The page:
Curations: From Blossoms
Right about now - in the height of summer - fresh peaches are available at roadside stands all over the state.
In fact, here's a fun fact: South Carolina averages about three times the amount of peaches harvested than Georgia (the so-called "Peach State") in a typical season.
Another fun fact: the area around Johnston, SC (the self-proclaimed "Peach Capitol of the World") produces about 60% of South Carolina's peaches, which is more than all of Georgia.
But it doesn't matter who makes more or where they come from - biting into a ripe, succulent peach on a hot summer day is simply blissful. And the joy that we experience when we do is a joy that extends far beyond that moment.
In her 1986 poem, "From Blossoms," Li-Young Lee offers a reminder that such rich and enriching summer experiences can sustain us through moments and winters of despair. Or, as another writer and theologian, Parker Palmer, put it:
Days of that sort are not selfish indulgences. We need them to restore our souls so we can return to this world of hurt, heal our own wounds, and help others heal. Such days are reminders that eternity is right here right now, if we can see it, savor it, and live in its light...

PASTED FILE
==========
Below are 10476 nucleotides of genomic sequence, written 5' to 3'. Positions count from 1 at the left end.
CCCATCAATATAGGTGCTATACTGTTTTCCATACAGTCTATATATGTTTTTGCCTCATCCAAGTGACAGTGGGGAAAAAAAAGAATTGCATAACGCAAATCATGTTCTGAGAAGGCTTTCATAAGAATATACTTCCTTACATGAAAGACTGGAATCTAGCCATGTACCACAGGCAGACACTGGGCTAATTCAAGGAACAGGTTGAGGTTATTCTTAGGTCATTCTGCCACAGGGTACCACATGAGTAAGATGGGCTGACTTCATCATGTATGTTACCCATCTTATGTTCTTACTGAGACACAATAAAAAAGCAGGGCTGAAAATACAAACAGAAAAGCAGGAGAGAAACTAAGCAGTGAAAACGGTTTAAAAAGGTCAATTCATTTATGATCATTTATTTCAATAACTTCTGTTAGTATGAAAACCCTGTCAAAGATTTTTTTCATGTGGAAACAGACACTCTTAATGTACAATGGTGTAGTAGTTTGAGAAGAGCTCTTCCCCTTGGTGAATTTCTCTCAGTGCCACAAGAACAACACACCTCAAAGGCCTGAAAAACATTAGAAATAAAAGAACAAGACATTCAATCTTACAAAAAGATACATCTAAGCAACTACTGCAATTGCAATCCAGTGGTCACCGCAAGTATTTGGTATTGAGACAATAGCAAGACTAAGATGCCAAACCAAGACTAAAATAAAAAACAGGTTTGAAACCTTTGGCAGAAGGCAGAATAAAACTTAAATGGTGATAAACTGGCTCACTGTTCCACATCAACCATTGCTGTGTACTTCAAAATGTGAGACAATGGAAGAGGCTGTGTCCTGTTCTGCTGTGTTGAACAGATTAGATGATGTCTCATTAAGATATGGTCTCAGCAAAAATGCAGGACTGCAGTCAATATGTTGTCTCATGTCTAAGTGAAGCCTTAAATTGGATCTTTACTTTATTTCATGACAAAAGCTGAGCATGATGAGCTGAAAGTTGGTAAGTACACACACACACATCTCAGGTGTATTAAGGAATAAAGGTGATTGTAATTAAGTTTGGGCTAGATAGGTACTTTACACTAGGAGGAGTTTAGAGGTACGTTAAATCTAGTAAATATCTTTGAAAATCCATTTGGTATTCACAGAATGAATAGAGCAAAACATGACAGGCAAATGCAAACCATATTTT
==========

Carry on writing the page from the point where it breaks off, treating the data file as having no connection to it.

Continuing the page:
"From Blossoms" by Li-Young Lee
From blossoms comes
this brown paper bag of peaches
we bought from the boy
at the bend in the road where we turned toward
signs painted Peaches.
From laden boughs, from hands,
from sweet fellowship in the bins,
comes nectar at the roadside, succulent
peaches we devour, dusty skin and all,
comes the familiar dust of summer, dust we eat.
O, to take what we love inside,
to carry within us an orchard, to eat
not only the skin, but the shade,
not only the sugar, but the days, to hold
the fruit in our hands, adore it, then bite into
the round jubilance of peach.
There are days we live
as if death were nowhere
in the background; from joy
to joy to joy, from wing to wing,
from blossom to blossom to
impossible blossom, to sweet impossible blossom.